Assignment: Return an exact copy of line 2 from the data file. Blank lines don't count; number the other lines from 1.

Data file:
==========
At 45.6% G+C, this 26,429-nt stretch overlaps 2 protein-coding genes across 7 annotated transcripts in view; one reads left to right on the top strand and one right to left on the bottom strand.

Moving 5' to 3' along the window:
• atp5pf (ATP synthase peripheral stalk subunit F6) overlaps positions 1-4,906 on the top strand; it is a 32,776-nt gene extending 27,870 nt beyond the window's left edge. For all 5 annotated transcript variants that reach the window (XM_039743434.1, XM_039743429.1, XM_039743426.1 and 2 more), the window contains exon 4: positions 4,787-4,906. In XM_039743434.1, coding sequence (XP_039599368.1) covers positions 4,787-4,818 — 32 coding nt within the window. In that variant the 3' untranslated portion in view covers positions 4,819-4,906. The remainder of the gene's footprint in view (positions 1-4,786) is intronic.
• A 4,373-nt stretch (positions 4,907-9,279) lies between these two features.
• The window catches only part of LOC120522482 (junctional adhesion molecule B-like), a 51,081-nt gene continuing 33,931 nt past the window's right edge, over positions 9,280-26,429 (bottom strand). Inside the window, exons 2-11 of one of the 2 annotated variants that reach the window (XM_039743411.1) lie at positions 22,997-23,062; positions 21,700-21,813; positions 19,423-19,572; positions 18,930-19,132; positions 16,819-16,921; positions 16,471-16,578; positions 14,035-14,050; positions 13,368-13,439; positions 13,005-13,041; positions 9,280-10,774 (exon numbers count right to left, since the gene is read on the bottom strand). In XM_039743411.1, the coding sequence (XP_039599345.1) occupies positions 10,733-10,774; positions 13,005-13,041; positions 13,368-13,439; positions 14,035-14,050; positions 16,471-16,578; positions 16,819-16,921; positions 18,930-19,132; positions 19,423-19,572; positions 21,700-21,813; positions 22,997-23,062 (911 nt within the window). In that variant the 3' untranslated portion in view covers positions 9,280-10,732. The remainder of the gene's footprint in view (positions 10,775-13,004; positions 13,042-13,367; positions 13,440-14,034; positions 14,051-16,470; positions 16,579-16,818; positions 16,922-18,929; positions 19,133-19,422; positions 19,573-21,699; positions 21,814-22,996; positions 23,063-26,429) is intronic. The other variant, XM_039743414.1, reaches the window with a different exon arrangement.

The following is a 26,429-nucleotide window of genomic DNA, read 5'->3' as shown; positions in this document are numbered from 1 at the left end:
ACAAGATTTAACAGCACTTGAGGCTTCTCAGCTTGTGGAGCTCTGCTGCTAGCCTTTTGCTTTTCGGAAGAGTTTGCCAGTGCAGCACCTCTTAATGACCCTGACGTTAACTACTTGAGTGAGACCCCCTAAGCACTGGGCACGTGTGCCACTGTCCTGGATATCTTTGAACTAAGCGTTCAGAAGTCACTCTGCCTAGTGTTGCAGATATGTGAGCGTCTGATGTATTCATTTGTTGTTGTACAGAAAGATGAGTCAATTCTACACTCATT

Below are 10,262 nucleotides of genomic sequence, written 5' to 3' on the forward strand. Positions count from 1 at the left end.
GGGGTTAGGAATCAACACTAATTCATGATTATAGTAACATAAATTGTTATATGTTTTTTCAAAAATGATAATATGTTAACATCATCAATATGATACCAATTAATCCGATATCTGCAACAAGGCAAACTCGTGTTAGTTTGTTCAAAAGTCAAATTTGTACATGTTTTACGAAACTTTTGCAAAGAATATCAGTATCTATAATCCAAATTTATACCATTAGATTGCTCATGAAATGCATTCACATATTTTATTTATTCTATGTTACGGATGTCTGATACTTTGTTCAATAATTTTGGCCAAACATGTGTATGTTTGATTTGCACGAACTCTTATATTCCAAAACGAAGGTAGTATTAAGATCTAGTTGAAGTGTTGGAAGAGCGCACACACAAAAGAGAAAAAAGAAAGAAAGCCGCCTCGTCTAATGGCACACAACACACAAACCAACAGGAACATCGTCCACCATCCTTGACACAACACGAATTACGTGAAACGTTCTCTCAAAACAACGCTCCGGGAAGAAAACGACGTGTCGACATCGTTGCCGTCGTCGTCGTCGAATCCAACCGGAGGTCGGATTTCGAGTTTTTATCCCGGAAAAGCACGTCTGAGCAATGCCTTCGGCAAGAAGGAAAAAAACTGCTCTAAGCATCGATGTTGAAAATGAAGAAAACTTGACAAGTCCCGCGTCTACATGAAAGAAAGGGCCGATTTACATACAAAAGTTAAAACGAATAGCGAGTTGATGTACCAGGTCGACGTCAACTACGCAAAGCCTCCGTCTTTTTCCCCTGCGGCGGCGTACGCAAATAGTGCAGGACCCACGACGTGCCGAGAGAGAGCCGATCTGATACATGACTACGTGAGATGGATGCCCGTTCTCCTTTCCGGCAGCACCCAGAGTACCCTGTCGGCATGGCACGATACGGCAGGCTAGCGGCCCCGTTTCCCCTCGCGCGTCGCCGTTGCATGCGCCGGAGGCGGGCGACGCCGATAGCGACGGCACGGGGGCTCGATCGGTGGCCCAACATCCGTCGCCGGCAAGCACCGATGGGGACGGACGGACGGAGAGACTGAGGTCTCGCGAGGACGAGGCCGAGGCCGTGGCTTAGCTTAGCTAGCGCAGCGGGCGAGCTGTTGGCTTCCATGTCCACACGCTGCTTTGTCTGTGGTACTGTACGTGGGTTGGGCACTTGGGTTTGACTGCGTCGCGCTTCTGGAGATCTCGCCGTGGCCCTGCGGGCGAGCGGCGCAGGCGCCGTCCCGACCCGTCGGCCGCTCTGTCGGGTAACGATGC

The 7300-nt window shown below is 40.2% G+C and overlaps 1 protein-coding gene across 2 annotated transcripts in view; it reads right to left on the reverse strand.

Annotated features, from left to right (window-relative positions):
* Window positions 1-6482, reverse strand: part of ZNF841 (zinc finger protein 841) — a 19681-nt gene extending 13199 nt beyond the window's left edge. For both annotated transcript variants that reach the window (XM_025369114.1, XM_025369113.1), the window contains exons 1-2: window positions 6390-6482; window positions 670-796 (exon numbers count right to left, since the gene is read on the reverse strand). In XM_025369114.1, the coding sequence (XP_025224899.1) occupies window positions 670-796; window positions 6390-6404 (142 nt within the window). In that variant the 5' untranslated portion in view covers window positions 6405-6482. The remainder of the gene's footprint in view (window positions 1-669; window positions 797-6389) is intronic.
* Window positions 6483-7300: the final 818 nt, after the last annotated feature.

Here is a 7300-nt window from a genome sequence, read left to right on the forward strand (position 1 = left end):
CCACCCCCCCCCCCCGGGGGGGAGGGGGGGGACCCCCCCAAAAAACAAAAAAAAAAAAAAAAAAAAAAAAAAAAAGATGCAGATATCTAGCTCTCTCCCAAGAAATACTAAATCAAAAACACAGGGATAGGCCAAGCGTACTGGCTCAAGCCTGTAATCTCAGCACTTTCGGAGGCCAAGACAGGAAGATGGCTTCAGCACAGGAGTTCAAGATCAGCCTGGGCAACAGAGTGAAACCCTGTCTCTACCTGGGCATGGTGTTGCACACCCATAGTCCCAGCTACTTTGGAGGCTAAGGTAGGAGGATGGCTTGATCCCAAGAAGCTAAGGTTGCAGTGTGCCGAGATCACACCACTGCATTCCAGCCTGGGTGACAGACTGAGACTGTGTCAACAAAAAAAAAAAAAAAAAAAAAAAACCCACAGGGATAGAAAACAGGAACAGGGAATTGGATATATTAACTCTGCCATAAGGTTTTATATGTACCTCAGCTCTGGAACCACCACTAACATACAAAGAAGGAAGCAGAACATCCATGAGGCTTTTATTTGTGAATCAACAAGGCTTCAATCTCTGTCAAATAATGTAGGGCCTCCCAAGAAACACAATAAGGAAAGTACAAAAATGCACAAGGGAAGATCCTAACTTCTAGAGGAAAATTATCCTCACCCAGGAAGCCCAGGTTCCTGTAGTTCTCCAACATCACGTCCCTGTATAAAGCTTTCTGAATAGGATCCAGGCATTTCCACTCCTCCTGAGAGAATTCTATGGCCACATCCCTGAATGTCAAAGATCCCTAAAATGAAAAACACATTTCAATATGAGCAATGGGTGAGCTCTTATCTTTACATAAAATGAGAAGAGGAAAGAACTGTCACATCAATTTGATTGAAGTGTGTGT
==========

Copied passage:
Moving 5' to 3' along the window: